- Your view of parenthood is probably unrealistically skewed towards the negative. It's easy to articulate to a childless person what's bad about having kids, but it's much harder to articulate what's beautiful about it. Everyone can relate to how bad it is to not sleep and to be covered in poop. It's much more difficult to explain the joy and pride and love you feel after investing so much time and care and affection into a little human being and watching that person flourish. Don't let yourself be fooled by all the negative reports from the trenches. Parenthood really is a beautiful thing, and it's just harder to put into words to someone who hasn't experienced it.
- Not being a "kid person" doesn't disqualify you from being a good parent. I have never been a kid person. I tended to find kids loud, sticky, and annoying. But I love Theo more than I could ever describe and, rather unexpectedly, I feel like a natural mother. Probably because he's my child and not somebody else's! Don't be afraid if you don't like kids in the abstract. Trust me when I say it's different when you have your own. Nature takes care of it. And if you're in the minority for whom that doesn't happen, you can get help, so don't worry.
- You can prepare for parenthood. Don't be put off by your limited experience taking care of kids. You can prepare to become a parent. Before I had Theo, I took childbirth and newborn care classes at the hospital and read an entire library of books relating to pregnancy, birth, infant care, and child development. I spoke to some of my most trusted friends about their parenting experiences. And honestly, I felt competent when Theo arrived. I'm going to do an in-depth post on how I prepared for parenthood and provide detailed resources, but just trust me when I say that there's no magic secret. Being a good parent isn't an innate quality. Maintain a growth mindset, and you'll be amazed at how well you can prepare if you just invest the time and care and attention that you would into any other important project.
- If you're capable of cultivating humility and flexibility within yourself, then you're capable of being a good parent. After over a year-and-a-half of parenting, I've concluded that the two most important qualities you need to be a successful parent (aside from the obvious fact that you have to love your child) are HUMILITY and FLEXIBILITY. I think this topic deserves its own post, so stay tuned, but as long as you can accept that you always have room to grow and improve, and you are willing to ask for help when you need it, you will be fine. Parenting is an exercise in imperfection. I can assure you that you will mess up a lot of the time. You just have to be okay with accepting that and rolling with the punches. Ask for forgiveness, ask for help. But just keep putting one foot in front of the other and everything will be fine. Nobody is doing a perfect job at this thing. And that's entirely okay.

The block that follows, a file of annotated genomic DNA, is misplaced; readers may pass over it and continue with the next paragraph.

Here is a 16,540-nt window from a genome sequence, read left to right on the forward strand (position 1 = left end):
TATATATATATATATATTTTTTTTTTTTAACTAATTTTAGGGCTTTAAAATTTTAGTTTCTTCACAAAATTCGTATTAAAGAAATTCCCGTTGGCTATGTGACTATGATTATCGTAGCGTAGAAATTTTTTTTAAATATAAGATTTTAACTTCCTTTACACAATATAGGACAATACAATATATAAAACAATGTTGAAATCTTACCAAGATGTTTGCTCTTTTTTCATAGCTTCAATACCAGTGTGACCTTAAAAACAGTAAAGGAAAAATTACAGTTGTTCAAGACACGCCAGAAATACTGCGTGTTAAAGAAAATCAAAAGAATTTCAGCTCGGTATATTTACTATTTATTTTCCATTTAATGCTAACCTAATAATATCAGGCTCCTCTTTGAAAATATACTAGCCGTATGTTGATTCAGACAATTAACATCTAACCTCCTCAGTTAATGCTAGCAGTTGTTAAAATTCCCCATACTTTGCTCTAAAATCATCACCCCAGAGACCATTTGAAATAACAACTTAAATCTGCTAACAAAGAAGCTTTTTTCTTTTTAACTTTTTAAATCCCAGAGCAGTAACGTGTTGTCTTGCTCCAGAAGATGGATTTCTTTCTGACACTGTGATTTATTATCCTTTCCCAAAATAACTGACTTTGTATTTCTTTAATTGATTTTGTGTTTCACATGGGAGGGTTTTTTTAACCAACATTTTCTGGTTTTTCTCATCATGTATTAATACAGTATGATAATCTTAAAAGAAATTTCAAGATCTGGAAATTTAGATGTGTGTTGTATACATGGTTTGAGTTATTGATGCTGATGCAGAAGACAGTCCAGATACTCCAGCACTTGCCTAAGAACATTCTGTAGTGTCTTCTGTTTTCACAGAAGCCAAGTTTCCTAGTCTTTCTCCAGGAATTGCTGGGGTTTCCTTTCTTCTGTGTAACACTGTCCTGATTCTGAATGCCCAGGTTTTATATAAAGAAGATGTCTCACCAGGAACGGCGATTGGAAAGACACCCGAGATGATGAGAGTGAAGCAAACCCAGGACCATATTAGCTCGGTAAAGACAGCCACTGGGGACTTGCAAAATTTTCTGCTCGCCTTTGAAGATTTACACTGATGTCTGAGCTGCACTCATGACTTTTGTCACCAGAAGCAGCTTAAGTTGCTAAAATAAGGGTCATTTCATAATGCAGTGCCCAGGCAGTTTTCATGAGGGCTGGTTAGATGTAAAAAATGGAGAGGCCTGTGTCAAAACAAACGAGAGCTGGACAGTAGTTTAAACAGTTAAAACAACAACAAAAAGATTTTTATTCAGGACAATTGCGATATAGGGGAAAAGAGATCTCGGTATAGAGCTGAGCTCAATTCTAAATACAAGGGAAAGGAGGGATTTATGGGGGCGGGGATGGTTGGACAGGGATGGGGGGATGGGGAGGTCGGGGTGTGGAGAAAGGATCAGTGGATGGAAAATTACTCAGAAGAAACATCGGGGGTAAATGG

- There's no perfect time to have a child, but some moments are better than others. I'm a planner by nature. I always try to do things perfectly and at the perfect time. As you can guess, there is no perfect time to totally upend your life to have kids, but some moments are better than others. My best advice on this front is that the "ideal" time to have kids is when you're relatively financially stable and when you feel like you have a reasonable support network at your disposal. The name of the game is creating as stable of an environment for yourself as possible. It makes a huge difference! The less you have to worry about the basics of survival for yourself, the more freely you'll be able to devote your energy to raising your child. Because all attempts at control go out the window with kids, I think it's wise to go into parenthood with as many reliable systems in place as you can. Figure out who you can call on for a lending hand or moral support. Budget out the cost of the basics you'll need for your family. And then take a deep breath and go for it!
I'd love to hear from you in the comments if you can relate to any of this, disagree, or have anything to add!
Thanks for reading!
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- Mar 11, 2018 Things to Consider If You're Ambivalent About Having Kids [Part II] Mar 11, 2018
- Dec 14, 2017 Things to Consider If You're Ambivalent About Having Kids [Part I] Dec 14, 2017